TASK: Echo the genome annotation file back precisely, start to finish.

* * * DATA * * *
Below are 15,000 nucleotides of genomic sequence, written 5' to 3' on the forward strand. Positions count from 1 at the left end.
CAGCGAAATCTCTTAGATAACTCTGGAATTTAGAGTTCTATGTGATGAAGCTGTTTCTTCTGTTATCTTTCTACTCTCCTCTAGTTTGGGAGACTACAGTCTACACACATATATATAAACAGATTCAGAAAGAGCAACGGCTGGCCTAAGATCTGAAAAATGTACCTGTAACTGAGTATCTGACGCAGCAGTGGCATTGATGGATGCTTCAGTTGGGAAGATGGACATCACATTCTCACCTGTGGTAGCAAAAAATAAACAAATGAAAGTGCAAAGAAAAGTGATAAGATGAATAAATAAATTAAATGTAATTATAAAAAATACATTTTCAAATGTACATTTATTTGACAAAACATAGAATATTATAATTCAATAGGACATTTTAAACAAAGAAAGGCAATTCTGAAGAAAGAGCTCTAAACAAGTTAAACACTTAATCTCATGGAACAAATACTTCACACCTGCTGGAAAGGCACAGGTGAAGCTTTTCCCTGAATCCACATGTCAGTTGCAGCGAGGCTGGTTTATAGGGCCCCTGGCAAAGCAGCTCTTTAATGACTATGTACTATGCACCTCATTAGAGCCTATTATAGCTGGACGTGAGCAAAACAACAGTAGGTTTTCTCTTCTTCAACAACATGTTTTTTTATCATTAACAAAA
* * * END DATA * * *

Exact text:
Below are 15,000 nucleotides of genomic sequence, written 5' to 3' on the forward strand. Positions count from 1 at the left end.
CAGCGAAATCTCTTAGATAACTCTGGAATTTAGAGTTCTATGTGATGAAGCTGTTTCTTCTGTTATCTTTCTACTCTCCTCTAGTTTGGGAGACTACAGTCTACACACATATATATAAACAGATTCAGAAAGAGCAACGGCTGGCCTAAGATCTGAAAAATGTACCTGTAACTGAGTATCTGACGCAGCAGTGGCATTGATGGATGCTTCAGTTGGGAAGATGGACATCACATTCTCACCTGTGGTAGCAAAAAATAAACAAATGAAAGTGCAAAGAAAAGTGATAAGATGAATAAATAAATTAAATGTAATTATAAAAAATACATTTTCAAATGTACATTTATTTGACAAAACATAGAATATTATAATTCAATAGGACATTTTAAACAAAGAAAGGCAATTCTGAAGAAAGAGCTCTAAACAAGTTAAACACTTAATCTCATGGAACAAATACTTCACACCTGCTGGAAAGGCACAGGTGAAGCTTTTCCCTGAATCCACATGTCAGTTGCAGCGAGGCTGGTTTATAGGGCCCCTGGCAAAGCAGCTCTTTAATGACTATGTACTATGCACCTCATTAGAGCCTATTATAGCTGGACGTGAGCAAAACAACAGTAGGTTTTCTCTTCTTCAACAACATGTTTTTTTATCATTAACAAAA